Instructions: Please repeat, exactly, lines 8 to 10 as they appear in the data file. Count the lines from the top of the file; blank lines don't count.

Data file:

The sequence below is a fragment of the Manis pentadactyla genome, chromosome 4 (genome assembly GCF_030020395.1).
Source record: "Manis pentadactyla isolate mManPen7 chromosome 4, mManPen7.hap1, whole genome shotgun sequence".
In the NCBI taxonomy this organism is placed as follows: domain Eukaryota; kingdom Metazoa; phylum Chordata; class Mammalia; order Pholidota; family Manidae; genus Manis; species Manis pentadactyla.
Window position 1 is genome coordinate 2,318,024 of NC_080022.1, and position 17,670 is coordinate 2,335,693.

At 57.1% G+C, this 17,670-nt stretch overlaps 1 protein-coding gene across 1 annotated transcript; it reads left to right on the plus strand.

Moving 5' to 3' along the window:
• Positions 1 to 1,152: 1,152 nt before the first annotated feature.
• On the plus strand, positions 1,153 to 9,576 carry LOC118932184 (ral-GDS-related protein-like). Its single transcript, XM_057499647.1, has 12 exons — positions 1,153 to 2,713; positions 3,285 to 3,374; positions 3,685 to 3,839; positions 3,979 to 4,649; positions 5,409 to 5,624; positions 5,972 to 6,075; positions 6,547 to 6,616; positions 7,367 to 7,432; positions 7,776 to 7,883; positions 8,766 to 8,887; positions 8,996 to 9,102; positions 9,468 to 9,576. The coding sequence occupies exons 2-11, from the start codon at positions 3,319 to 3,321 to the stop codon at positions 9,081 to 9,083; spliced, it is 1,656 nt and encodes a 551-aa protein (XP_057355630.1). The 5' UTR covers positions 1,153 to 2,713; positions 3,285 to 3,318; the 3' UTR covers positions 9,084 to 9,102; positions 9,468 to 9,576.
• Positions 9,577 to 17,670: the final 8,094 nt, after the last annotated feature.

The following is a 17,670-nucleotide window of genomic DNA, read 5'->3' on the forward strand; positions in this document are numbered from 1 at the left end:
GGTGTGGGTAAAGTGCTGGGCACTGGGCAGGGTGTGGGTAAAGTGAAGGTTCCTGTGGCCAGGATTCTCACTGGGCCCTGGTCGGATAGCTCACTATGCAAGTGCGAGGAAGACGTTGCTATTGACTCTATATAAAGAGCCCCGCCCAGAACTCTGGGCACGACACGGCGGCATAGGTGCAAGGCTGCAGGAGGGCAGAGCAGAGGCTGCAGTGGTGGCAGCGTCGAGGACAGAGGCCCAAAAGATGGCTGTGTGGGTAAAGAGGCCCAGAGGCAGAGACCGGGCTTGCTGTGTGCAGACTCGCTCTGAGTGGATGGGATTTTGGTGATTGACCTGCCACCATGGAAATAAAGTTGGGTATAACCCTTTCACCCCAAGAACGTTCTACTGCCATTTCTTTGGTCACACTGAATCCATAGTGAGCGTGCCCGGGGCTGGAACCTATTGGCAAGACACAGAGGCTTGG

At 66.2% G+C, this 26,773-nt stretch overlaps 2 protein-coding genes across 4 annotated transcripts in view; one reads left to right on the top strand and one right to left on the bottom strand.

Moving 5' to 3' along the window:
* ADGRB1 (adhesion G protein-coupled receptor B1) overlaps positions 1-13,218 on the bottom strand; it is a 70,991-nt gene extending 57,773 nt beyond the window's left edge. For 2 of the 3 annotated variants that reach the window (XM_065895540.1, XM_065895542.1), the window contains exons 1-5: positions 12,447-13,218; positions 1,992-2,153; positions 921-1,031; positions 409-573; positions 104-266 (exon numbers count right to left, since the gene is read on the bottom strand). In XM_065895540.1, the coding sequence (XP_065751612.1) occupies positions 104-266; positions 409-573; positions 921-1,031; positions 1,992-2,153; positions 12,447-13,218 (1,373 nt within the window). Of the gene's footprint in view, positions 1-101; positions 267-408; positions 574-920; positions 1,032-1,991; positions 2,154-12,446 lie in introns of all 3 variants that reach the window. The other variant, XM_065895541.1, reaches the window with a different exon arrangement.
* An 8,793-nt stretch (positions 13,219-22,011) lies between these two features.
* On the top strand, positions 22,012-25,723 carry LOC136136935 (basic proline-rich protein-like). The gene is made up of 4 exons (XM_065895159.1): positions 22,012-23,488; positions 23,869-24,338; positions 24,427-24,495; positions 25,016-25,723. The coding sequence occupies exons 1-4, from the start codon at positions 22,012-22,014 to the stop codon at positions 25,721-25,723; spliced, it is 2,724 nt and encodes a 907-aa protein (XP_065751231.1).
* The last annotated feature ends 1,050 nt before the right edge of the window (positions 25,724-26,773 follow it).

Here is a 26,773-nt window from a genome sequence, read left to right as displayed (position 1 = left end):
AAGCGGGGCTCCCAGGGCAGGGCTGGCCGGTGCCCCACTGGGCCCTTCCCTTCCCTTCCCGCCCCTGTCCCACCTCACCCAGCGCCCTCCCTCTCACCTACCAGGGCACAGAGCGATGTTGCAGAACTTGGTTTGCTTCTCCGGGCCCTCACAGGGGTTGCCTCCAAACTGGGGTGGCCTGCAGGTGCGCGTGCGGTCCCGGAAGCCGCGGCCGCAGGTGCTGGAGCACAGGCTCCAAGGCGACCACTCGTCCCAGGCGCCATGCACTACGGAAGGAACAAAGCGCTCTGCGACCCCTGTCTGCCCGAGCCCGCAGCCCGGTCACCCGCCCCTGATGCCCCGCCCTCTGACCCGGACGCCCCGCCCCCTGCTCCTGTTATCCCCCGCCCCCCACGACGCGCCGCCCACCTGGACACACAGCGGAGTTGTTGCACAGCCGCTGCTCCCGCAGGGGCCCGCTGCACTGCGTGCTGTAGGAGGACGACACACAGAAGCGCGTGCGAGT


• On the plus strand, positions 1,153 to 9,576 carry LOC118932184 (ral-GDS-related protein-like). Its single transcript, XM_057499647.1, has 12 exons — positions 1,153 to 2,713; positions 3,285 to 3,374; positions 3,685 to 3,839; positions 3,979 to 4,649; positions 5,409 to 5,624; positions 5,972 to 6,075; positions 6,547 to 6,616; positions 7,367 to 7,432; positions 7,776 to 7,883; positions 8,766 to 8,887; positions 8,996 to 9,102; positions 9,468 to 9,576. The coding sequence occupies exons 2-11, from the start codon at positions 3,319 to 3,321 to the stop codon at positions 9,081 to 9,083; spliced, it is 1,656 nt and encodes a 551-aa protein (XP_057355630.1). The 5' UTR covers positions 1,153 to 2,713; positions 3,285 to 3,318; the 3' UTR covers positions 9,084 to 9,102; positions 9,468 to 9,576.
• Positions 9,577 to 17,670: the final 8,094 nt, after the last annotated feature.

The following is a 17,670-nucleotide window of genomic DNA, read 5'->3' on the forward strand; positions in this document are numbered from 1 at the left end: